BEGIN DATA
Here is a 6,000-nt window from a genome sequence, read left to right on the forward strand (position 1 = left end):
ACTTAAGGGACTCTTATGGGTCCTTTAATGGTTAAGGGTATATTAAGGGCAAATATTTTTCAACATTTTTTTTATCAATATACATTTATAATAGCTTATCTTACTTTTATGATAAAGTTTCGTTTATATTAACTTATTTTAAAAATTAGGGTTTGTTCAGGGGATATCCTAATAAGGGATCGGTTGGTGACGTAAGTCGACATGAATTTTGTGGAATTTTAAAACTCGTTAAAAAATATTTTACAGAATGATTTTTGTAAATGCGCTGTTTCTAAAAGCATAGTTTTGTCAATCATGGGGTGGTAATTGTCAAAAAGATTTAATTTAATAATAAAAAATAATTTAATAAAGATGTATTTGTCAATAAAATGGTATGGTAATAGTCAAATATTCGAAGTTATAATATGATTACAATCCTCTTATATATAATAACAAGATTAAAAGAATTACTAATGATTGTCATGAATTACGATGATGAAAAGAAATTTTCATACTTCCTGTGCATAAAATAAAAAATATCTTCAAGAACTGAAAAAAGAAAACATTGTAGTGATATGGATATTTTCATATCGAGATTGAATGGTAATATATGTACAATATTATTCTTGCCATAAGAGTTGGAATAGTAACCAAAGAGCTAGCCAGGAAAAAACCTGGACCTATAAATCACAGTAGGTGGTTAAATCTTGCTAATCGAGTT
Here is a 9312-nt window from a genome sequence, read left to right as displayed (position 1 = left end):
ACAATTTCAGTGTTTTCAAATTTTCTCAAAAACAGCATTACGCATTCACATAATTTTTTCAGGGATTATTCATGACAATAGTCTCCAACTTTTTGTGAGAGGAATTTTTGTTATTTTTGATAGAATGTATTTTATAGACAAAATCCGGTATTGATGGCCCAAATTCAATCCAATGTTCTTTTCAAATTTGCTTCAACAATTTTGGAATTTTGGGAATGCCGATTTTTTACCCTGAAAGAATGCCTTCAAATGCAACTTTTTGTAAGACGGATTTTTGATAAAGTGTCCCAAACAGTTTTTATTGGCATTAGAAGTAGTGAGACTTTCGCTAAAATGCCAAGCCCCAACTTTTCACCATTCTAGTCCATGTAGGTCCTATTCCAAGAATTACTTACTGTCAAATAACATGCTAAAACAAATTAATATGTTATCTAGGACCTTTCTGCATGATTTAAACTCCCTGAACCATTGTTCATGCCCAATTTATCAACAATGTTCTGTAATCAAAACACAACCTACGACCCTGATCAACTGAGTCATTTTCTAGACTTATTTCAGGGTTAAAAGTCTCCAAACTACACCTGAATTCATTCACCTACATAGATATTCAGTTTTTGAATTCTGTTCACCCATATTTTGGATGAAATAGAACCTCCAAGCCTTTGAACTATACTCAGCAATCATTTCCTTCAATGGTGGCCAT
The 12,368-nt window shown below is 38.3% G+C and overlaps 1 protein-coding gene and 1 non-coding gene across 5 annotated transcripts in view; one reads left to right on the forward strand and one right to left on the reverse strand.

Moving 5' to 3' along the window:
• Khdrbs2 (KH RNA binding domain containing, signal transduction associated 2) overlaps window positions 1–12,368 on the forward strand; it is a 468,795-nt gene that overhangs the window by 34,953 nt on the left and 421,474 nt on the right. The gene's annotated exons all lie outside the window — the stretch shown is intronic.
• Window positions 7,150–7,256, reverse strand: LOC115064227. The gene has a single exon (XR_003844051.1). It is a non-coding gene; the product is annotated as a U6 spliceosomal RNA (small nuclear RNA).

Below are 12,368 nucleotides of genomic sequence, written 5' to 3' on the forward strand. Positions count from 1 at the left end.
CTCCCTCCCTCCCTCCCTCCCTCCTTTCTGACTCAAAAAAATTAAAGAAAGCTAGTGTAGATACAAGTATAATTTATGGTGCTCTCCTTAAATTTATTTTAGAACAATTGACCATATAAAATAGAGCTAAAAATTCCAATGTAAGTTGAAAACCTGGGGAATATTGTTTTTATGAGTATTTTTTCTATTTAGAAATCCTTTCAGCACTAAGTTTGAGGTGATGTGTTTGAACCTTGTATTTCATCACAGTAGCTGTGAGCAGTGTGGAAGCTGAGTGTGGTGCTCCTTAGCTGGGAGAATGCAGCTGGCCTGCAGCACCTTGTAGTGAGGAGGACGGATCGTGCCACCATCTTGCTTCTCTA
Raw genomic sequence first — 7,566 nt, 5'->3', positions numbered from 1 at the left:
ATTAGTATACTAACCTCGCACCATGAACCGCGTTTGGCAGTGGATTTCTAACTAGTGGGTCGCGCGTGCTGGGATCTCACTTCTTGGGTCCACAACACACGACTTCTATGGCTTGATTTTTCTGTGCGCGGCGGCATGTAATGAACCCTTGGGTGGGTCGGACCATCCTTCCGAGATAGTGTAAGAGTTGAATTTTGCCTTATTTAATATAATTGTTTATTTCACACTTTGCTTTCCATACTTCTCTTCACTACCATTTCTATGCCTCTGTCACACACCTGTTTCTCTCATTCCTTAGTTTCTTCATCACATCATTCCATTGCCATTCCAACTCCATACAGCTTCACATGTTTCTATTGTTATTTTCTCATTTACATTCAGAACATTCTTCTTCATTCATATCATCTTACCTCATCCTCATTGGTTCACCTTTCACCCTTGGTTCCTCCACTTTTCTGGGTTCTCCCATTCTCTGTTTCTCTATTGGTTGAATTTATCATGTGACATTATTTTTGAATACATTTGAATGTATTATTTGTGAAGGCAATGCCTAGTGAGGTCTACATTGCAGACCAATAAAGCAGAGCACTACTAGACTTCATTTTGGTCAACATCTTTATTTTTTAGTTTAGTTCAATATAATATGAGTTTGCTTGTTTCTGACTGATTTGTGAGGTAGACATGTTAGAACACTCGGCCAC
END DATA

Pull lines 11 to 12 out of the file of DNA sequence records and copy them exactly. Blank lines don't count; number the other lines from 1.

Raw genomic sequence first — 7,566 nt, 5'->3', positions numbered from 1 at the left:
ATTAGTATACTAACCTCGCACCATGAACCGCGTTTGGCAGTGGATTTCTAACTAGTGGGTCGCGCGTGCTGGGATCTCACTTCTTGGGTCCACAACACACGACTTCTATGGCTTGATTTTTCTGTGCGCGGCGGCATGTAATGAACCCTTGGGTGGGTCGGACCATCCTTCCGAGATAGTGTAAGAGTTGAATTTTGCCTTATTTAATATAATTGTTTATTTCACACTTTGCTTTCCATACTTCTCTTCACTACCATTTCTATGCCTCTGTCACACACCTGTTTCTCTCATTCCTTAGTTTCTTCATCACATCATTCCATTGCCATTCCAACTCCATACAGCTTCACATGTTTCTATTGTTATTTTCTCATTTACATTCAGAACATTCTTCTTCATTCATATCATCTTACCTCATCCTCATTGGTTCACCTTTCACCCTTGGTTCCTCCACTTTTCTGGGTTCTCCCATTCTCTGTTTCTCTATTGGTTGAATTTATCATGTGACATTATTTTTGAATACATTTGAATGTATTATTTGTGAAGGCAATGCCTAGTGAGGTCTACATTGCAGACCAATAAAGCAGAGCACTACTAGACTTCATTTTGGTCAACATCTTTATTTTTTAGTTTAGTTCAATATAATATGAGTTTGCTTGTTTCTGACTGATTTGTGAGGTAGACATGTTAGAACACTCGGCCAC